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T H E M O R P H I S T
by Silva Noir

Chapter 13: dragon



Pestering her didn't seem to work especially well. The more he tried, the more turned off she became. Rabbit had promised him she would look into one of the many mysteries he was seeped in, but had delivered nothing aside from the date embossed on the first tag. Every week he asked again if she had uncovered anything new or noteworthy. If she had she was keeping it to herself. Subconsciously he began to worry. He’d given access to something she shouldn’t have. His trust in her was based solely on that he found her attractive. Yet, he was too taken with her beauty to openly realize the mistake he’d made. From the first moment of the first day of school, he had silently claimed her. Every so often he gathered the courage to try to pursue it, not that it had worked. He marked the tags as simply another failure to keep her interest, never taking into account the dubiousness of it.

Without the pursuit of love to keep him occupied, he turned back to the pursuit of mayhem. Several weeks passed as weeks do without any mentionable crisis or incident. With a little over a month after the lion attack David was becoming restless.

Students moved about day-to-day, routine after routine with not much break in the monotony. A scuffle between boys over any little thing or girls over jealousy and a false fire drill was all there was to shake up and loosen the prison-like atmosphere a bit. The tedium and claustrophobia of the brick and mortar rectangular walls was ultimately inescapable for those forced to attend classes there. David had once been quite eager to stop the home schooling he’d been brought up in. Now he was wondering exactly how screw-loose he had been to think subjecting himself to public school in a suburban-nothing trash town would be enjoyable in any way, shape, or form.

This was when he realized if no one else was going to step up and do something worth talking about, he would have to. Building his ego so far up as to consider himself a godsend to these teenagers and their mundane existence, he once again became careless in his actions.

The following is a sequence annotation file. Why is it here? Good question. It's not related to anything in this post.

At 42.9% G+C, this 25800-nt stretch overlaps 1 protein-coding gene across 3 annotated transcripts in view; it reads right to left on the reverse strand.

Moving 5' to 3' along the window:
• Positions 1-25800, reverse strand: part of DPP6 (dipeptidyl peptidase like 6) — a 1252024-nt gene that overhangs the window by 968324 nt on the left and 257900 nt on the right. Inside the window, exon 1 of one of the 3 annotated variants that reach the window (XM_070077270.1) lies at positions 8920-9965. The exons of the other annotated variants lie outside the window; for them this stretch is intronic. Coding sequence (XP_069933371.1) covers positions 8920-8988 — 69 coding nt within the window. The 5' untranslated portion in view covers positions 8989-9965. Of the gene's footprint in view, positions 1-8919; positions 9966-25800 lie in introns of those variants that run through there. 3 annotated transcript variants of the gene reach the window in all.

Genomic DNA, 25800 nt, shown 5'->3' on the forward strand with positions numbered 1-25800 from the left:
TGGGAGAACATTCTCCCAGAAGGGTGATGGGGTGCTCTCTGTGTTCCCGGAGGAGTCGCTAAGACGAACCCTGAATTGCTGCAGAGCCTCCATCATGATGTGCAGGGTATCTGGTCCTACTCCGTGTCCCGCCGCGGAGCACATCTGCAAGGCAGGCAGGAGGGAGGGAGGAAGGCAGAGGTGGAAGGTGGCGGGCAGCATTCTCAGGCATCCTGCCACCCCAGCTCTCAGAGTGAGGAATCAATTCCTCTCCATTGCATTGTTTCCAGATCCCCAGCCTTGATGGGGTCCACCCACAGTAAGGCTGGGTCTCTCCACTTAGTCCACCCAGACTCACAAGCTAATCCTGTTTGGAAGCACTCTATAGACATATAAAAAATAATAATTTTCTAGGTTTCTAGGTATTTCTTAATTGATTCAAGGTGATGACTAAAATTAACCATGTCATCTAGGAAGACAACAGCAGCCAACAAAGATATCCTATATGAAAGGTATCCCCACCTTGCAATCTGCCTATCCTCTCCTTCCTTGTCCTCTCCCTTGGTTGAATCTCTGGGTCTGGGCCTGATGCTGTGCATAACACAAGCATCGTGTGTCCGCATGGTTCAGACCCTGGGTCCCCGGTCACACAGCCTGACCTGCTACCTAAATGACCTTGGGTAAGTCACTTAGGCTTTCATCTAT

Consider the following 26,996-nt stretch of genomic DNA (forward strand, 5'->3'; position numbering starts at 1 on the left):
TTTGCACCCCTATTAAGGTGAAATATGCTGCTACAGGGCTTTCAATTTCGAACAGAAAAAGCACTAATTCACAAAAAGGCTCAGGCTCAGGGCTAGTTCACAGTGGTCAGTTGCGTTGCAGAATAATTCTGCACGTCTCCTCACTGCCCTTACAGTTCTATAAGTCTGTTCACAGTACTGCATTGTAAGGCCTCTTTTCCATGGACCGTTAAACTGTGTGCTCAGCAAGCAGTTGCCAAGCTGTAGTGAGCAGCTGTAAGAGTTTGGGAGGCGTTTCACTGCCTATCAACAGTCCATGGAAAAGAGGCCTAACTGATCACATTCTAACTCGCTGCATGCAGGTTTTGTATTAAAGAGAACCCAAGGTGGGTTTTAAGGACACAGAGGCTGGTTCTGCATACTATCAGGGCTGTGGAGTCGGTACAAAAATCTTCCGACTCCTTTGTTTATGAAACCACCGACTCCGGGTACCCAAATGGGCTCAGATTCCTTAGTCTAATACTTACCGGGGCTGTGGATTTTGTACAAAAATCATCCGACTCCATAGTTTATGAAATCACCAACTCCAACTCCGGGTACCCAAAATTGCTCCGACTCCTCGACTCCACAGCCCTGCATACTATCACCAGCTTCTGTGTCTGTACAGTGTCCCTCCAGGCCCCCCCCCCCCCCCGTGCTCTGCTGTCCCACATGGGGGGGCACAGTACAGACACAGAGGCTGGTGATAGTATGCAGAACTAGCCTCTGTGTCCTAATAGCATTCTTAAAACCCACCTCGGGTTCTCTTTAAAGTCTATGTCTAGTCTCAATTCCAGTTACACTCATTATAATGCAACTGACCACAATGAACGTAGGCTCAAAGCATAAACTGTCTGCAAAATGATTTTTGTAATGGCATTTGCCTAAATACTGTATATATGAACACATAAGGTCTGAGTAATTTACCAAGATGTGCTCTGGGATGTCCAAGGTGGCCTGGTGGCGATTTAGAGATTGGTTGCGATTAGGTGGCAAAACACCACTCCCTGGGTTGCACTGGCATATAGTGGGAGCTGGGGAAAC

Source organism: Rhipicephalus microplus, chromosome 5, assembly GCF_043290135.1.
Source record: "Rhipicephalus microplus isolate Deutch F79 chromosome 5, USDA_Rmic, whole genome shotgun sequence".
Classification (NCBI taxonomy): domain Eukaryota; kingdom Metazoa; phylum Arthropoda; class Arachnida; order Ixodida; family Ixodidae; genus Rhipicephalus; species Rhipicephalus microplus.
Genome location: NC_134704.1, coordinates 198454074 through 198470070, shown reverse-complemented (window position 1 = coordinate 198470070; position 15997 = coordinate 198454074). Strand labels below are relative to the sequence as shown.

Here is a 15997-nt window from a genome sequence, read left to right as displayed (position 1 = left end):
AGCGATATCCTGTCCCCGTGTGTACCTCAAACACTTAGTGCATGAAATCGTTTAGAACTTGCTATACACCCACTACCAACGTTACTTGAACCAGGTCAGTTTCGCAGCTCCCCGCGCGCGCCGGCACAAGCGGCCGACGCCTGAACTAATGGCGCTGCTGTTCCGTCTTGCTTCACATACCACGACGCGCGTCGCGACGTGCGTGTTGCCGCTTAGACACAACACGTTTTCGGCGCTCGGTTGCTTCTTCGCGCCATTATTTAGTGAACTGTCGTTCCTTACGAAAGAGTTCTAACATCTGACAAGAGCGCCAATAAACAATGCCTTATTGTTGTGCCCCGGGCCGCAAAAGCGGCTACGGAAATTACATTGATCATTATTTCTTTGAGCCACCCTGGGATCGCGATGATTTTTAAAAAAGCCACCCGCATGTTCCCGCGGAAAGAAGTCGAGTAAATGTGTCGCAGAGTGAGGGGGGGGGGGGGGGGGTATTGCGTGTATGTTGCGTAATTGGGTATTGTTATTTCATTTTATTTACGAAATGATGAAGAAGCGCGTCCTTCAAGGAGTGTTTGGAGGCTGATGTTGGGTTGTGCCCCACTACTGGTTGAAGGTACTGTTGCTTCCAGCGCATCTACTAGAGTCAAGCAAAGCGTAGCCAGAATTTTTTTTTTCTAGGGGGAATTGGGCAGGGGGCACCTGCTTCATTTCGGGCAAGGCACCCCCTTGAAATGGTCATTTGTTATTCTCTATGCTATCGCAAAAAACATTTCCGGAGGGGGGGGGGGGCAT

The scene was set. The English teacher, whom had been the first to doubt David’s mental health, was rather fond of Shakespeare. He was fond enough to quote him as often as possible. David finally agreed with the professor and the bard’s decree that indeed “all the world’s a stage”. The high school stage, that is, would be the Morphist’s today.



Across from the bathrooms, Sue Hardy leaned casually against white cement blocks of the science corridor. Waiting patiently as she always did, never in any rush to get anywhere for any reason, she hummed random bars of a heavy metal track. Humid late spring air caused her long messy hair to droop. Her whole attire drooped. Bored, she pushed at where the rubber of her worn out sneakers was coming unglued at the toe with the toe of her other sneaker. When the flopping and snapping sound ceased to amuse her she pulled at the mud stained fraying hems of the legs of her jeans.

A tap on the shoulder interrupted her fidgeting “Sure you don’t mind getting in trouble?” Asked the charming lad.

Sue scoffed, “Who me, trouble? Pfft. Like I care.” She pulled herself off her slacking lean on the wall to stand next to David assuredly. “Let’s do this.”

“Long as you don’t mind,” in truth David was still bitter over their last encounter. There were lines not to be crossed and she happily jumped over them without regrets. It was a bit devious to make sure she’d suffer, but she deserved what was coming to her.